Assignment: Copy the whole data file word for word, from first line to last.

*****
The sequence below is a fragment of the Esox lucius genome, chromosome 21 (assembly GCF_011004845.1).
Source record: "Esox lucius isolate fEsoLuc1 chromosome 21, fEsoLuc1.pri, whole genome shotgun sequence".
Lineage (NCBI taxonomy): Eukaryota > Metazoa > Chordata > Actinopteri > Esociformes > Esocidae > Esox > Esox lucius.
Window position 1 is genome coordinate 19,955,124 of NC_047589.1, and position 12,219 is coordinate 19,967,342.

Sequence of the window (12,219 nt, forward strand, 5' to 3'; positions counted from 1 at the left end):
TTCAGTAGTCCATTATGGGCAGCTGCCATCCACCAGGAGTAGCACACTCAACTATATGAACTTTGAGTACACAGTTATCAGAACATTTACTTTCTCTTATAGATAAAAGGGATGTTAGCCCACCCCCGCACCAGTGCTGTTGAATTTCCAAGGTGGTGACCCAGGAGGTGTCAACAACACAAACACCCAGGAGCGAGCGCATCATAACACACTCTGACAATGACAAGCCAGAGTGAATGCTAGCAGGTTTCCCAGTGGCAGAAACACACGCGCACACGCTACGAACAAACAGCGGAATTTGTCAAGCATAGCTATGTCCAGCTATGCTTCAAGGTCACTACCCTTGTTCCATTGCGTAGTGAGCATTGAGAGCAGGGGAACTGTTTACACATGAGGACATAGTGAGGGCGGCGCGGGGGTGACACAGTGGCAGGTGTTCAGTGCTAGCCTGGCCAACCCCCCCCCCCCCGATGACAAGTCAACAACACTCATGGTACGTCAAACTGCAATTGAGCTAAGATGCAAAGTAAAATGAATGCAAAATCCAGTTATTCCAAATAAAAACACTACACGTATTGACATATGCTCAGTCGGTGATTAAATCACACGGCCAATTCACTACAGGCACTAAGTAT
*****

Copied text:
The sequence below is a fragment of the Esox lucius genome, chromosome 21 (assembly GCF_011004845.1).
Source record: "Esox lucius isolate fEsoLuc1 chromosome 21, fEsoLuc1.pri, whole genome shotgun sequence".
Lineage (NCBI taxonomy): Eukaryota > Metazoa > Chordata > Actinopteri > Esociformes > Esocidae > Esox > Esox lucius.
Window position 1 is genome coordinate 19,955,124 of NC_047589.1, and position 12,219 is coordinate 19,967,342.

Sequence of the window (12,219 nt, forward strand, 5' to 3'; positions counted from 1 at the left end):
TTCAGTAGTCCATTATGGGCAGCTGCCATCCACCAGGAGTAGCACACTCAACTATATGAACTTTGAGTACACAGTTATCAGAACATTTACTTTCTCTTATAGATAAAAGGGATGTTAGCCCACCCCCGCACCAGTGCTGTTGAATTTCCAAGGTGGTGACCCAGGAGGTGTCAACAACACAAACACCCAGGAGCGAGCGCATCATAACACACTCTGACAATGACAAGCCAGAGTGAATGCTAGCAGGTTTCCCAGTGGCAGAAACACACGCGCACACGCTACGAACAAACAGCGGAATTTGTCAAGCATAGCTATGTCCAGCTATGCTTCAAGGTCACTACCCTTGTTCCATTGCGTAGTGAGCATTGAGAGCAGGGGAACTGTTTACACATGAGGACATAGTGAGGGCGGCGCGGGGGTGACACAGTGGCAGGTGTTCAGTGCTAGCCTGGCCAACCCCCCCCCCCCCGATGACAAGTCAACAACACTCATGGTACGTCAAACTGCAATTGAGCTAAGATGCAAAGTAAAATGAATGCAAAATCCAGTTATTCCAAATAAAAACACTACACGTATTGACATATGCTCAGTCGGTGATTAAATCACACGGCCAATTCACTACAGGCACTAAGTAT